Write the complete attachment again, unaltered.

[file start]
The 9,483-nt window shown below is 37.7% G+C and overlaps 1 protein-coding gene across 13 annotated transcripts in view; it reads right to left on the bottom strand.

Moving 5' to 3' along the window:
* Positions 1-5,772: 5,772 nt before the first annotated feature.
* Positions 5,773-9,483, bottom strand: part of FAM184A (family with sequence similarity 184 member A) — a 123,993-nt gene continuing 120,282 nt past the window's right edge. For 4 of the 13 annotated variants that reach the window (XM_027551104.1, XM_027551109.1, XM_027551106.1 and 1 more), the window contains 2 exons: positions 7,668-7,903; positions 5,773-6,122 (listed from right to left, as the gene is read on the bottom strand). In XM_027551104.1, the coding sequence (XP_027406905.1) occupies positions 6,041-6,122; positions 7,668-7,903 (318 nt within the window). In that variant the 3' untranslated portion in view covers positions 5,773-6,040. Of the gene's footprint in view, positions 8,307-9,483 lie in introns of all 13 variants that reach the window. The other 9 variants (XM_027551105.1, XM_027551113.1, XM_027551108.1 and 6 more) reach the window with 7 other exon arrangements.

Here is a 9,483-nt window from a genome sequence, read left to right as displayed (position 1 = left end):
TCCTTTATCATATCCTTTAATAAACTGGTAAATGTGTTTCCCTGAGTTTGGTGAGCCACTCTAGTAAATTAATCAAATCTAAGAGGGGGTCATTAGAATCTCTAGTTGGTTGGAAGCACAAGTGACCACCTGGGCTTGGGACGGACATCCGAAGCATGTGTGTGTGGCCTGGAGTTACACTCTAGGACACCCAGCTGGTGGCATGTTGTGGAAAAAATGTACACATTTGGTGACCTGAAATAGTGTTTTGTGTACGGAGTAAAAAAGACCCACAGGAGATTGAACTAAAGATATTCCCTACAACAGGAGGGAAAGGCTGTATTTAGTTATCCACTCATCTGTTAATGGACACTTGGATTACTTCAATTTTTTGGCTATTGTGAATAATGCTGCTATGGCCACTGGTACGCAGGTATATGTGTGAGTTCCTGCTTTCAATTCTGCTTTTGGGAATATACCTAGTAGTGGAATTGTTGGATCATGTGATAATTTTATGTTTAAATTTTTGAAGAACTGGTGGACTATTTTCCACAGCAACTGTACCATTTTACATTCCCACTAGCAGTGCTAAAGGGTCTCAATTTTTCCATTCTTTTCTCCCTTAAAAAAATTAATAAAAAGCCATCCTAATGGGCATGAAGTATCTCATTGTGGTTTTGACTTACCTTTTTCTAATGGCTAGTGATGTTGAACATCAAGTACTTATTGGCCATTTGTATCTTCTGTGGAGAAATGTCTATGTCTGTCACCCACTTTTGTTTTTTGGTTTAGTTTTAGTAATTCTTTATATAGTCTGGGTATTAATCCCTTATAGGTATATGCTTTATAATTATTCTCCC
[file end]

The 9,483-nt window shown below is 37.7% G+C and overlaps 1 protein-coding gene across 13 annotated transcripts in view; it reads right to left on the bottom strand.

Moving 5' to 3' along the window:
* Positions 1-5,772: 5,772 nt before the first annotated feature.
* Positions 5,773-9,483, bottom strand: part of FAM184A (family with sequence similarity 184 member A) — a 123,993-nt gene continuing 120,282 nt past the window's right edge. For 4 of the 13 annotated variants that reach the window (XM_027551104.1, XM_027551109.1, XM_027551106.1 and 1 more), the window contains 2 exons: positions 7,668-7,903; positions 5,773-6,122 (listed from right to left, as the gene is read on the bottom strand). In XM_027551104.1, the coding sequence (XP_027406905.1) occupies positions 6,041-6,122; positions 7,668-7,903 (318 nt within the window). In that variant the 3' untranslated portion in view covers positions 5,773-6,040. Of the gene's footprint in view, positions 8,307-9,483 lie in introns of all 13 variants that reach the window. The other 9 variants (XM_027551105.1, XM_027551113.1, XM_027551108.1 and 6 more) reach the window with 7 other exon arrangements.

Here is a 9,483-nt window from a genome sequence, read left to right as displayed (position 1 = left end):
TCCTTTATCATATCCTTTAATAAACTGGTAAATGTGTTTCCCTGAGTTTGGTGAGCCACTCTAGTAAATTAATCAAATCTAAGAGGGGGTCATTAGAATCTCTAGTTGGTTGGAAGCACAAGTGACCACCTGGGCTTGGGACGGACATCCGAAGCATGTGTGTGTGGCCTGGAGTTACACTCTAGGACACCCAGCTGGTGGCATGTTGTGGAAAAAATGTACACATTTGGTGACCTGAAATAGTGTTTTGTGTACGGAGTAAAAAAGACCCACAGGAGATTGAACTAAAGATATTCCCTACAACAGGAGGGAAAGGCTGTATTTAGTTATCCACTCATCTGTTAATGGACACTTGGATTACTTCAATTTTTTGGCTATTGTGAATAATGCTGCTATGGCCACTGGTACGCAGGTATATGTGTGAGTTCCTGCTTTCAATTCTGCTTTTGGGAATATACCTAGTAGTGGAATTGTTGGATCATGTGATAATTTTATGTTTAAATTTTTGAAGAACTGGTGGACTATTTTCCACAGCAACTGTACCATTTTACATTCCCACTAGCAGTGCTAAAGGGTCTCAATTTTTCCATTCTTTTCTCCCTTAAAAAAATTAATAAAAAGCCATCCTAATGGGCATGAAGTATCTCATTGTGGTTTTGACTTACCTTTTTCTAATGGCTAGTGATGTTGAACATCAAGTACTTATTGGCCATTTGTATCTTCTGTGGAGAAATGTCTATGTCTGTCACCCACTTTTGTTTTTTGGTTTAGTTTTAGTAATTCTTTATATAGTCTGGGTATTAATCCCTTATAGGTATATGCTTTATAATTATTCTCCC